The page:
Shikeila Johnson v Ian Griffith Mortuary Service

JudgeChristopher Blackman,John Williams,Frederick Forde
Judgment Date30 April 2019
CourtEmployment Rights Tribunal (Barbados)
Docket NumberERT/2018/316



Christopher Blackman Esq. GCM; Q.C; Chairman

John Williams Esq, Member Frederick Forde Esq, Member


Shikeila Johnson
Ian Griffith Mortuary Service

Mr. Caswell Franklyn for the Claimant

Mrs. Sheena Mayers-Granville, Executive Director, Barbados Employers Confederation for the Respondent


The issue for determination in this matter is whether there was compliance with the provisions of Section 31 of the Employment Rights Act (The Act)


The claimant's claim is that of unfair dismissal as she refused to accept a reduction in salary on being asked to be the Receptionist. She has sought reinstatement of her job as a mortuary assistant, the position held prior to going on maternity leave.


Mr. Ian Griffith the Respondent stated the position of mortuary assistant had been made redundant and that consequently, reinstatement was not an option.


Both Mr. Franklyn and Mrs. Mayers-Granville focused their submissions on the provisions of Section 31 of the Employment Rights Act. Mr. Franklyn submitted that section 31(4) required that certain consultations and actions are required before an employer may dismiss for reasons of redundancy, and that failure to comply with the statutory obligations, rendered the dismissal unfair.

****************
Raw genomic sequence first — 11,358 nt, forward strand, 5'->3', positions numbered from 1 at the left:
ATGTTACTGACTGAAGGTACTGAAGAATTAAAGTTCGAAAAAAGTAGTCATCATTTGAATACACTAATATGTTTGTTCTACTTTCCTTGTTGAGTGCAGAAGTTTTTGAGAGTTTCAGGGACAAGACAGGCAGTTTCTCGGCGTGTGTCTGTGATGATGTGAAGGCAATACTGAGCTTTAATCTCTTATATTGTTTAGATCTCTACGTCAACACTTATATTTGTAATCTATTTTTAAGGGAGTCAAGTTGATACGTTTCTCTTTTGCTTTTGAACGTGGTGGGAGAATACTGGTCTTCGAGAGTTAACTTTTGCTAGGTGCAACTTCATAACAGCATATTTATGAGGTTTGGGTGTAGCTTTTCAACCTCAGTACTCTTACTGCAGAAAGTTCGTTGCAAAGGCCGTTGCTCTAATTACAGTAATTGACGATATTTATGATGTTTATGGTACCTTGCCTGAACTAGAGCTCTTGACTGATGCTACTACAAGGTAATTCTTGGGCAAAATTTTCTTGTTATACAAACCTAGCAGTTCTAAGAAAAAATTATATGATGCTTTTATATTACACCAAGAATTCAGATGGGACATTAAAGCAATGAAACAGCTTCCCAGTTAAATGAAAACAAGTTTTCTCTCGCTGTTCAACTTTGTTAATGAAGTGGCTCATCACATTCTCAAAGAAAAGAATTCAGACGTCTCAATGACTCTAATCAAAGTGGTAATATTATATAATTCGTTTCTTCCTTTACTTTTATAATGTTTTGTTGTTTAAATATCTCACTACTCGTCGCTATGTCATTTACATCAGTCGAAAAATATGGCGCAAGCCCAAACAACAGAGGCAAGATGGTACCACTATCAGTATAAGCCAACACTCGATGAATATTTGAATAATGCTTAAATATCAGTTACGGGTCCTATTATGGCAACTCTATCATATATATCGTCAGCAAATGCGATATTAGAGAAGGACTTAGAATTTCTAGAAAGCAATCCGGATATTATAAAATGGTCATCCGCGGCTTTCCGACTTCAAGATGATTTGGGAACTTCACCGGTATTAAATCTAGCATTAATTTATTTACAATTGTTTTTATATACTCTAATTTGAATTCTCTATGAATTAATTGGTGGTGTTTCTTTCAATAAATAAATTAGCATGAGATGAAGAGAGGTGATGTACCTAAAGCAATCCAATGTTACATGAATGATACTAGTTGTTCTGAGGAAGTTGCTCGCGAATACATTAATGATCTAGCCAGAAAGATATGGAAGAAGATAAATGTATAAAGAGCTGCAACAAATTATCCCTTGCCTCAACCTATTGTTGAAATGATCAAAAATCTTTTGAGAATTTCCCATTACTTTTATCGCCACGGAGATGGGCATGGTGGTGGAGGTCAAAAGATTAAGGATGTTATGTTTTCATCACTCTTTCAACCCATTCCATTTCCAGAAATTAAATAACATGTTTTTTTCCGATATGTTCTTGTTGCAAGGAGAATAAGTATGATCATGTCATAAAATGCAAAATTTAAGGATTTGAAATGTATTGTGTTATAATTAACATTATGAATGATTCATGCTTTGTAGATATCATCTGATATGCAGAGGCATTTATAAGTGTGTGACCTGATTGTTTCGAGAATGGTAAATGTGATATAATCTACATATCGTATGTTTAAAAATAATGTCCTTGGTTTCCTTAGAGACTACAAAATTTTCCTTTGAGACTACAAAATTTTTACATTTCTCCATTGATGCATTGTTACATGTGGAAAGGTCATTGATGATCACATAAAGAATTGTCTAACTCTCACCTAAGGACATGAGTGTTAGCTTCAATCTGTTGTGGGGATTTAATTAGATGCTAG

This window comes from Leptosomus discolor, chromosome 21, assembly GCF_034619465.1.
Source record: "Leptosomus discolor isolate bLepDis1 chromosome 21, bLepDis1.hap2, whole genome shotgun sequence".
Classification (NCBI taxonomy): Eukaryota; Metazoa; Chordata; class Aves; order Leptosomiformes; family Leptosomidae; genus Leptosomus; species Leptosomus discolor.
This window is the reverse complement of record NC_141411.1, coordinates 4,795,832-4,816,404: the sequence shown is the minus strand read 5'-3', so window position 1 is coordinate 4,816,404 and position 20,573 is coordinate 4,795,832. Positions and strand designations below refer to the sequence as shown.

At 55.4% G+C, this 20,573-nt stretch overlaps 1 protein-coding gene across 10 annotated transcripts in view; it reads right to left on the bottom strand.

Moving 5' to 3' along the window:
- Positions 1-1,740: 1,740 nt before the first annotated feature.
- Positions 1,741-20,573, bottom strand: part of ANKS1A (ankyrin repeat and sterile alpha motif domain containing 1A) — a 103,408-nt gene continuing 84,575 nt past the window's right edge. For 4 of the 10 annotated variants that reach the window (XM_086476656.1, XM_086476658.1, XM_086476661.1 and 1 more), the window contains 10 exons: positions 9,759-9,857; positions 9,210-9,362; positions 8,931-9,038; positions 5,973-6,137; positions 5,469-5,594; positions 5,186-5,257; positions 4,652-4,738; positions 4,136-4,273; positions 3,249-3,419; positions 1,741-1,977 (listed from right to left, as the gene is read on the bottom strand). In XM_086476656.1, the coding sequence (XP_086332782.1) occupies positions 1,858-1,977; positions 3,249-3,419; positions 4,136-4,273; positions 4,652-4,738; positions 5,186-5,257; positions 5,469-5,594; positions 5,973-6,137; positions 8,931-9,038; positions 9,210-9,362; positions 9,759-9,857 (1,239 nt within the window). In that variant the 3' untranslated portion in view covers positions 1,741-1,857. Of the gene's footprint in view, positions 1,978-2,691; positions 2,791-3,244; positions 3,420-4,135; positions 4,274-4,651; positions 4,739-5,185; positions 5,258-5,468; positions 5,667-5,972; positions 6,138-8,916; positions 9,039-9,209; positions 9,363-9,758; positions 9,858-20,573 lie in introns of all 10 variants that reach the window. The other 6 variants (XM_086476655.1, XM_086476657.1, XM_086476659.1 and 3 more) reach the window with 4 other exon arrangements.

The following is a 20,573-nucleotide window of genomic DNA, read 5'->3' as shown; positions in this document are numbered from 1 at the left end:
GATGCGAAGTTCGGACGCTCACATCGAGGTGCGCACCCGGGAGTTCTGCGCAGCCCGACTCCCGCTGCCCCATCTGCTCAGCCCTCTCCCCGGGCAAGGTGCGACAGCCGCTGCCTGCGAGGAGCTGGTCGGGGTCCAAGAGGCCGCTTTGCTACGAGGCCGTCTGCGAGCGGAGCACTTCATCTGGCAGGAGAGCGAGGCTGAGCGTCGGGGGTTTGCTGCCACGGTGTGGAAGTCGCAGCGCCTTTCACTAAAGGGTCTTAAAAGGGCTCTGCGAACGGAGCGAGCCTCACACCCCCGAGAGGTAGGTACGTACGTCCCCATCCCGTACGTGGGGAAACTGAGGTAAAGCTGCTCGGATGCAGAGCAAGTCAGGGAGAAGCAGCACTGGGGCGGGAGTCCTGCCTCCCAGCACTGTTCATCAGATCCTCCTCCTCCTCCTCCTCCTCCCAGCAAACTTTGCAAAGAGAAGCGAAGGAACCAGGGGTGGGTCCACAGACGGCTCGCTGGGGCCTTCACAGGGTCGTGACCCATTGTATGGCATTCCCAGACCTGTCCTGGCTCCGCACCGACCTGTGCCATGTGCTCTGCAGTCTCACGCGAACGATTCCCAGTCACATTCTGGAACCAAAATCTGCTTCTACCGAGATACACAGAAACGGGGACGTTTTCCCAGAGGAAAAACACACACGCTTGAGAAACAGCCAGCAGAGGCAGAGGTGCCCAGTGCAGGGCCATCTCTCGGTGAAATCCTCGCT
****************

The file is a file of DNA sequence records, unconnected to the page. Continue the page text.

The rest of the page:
Mrs. Mayers-Granville, in rebuttal submitted that “The intent behind the legislation is for consultation to occur where significant numbers are impacted and NOT where a single individual is made redundant.”


The significance of the foregoing submission has however been undermined by the statement at page 9 of 13 in the Submissions, in red, that “In the UK, there is no statutory requirement for collective consultation where the redundancies involve less than 20 employees.” The Barbados legislation offers no such concessions. We think it appropriate to observe that the legislature should provide that a minimum number of employees are required before the Act may be invoked.


A great deal of what has been said of the Respondent in the submissions, may well be true, and were it not for non-compliance with the statutory requirements, the termination may well have been fair. We are obliged however to hold that as the Respondent failed to carry out the consultations required by section 31 (6)(b), the dismissal was unfair.


The Tribunal now considers what remedy is due to the claimant in the circumstance that the claimant has expressed a wish to be reinstated, or failing that, to be re-engaged.


Section 33 (3) of the Act provides that “In exercising its discretion under subsection (2) the Tribunal shall first determine whether to make an order for reinstatement of the employee and, where the Tribunal determines that it is not appropriate to make such an order, the Tribunal shall determine whether to make an order for his re-engagement.”

Section 33 (4) (b) further provides that the Tribunal shall take into account whether it is practicable for the employer, or his successor, to comply with an order for the reinstatement or re-engagement, as the case may be.


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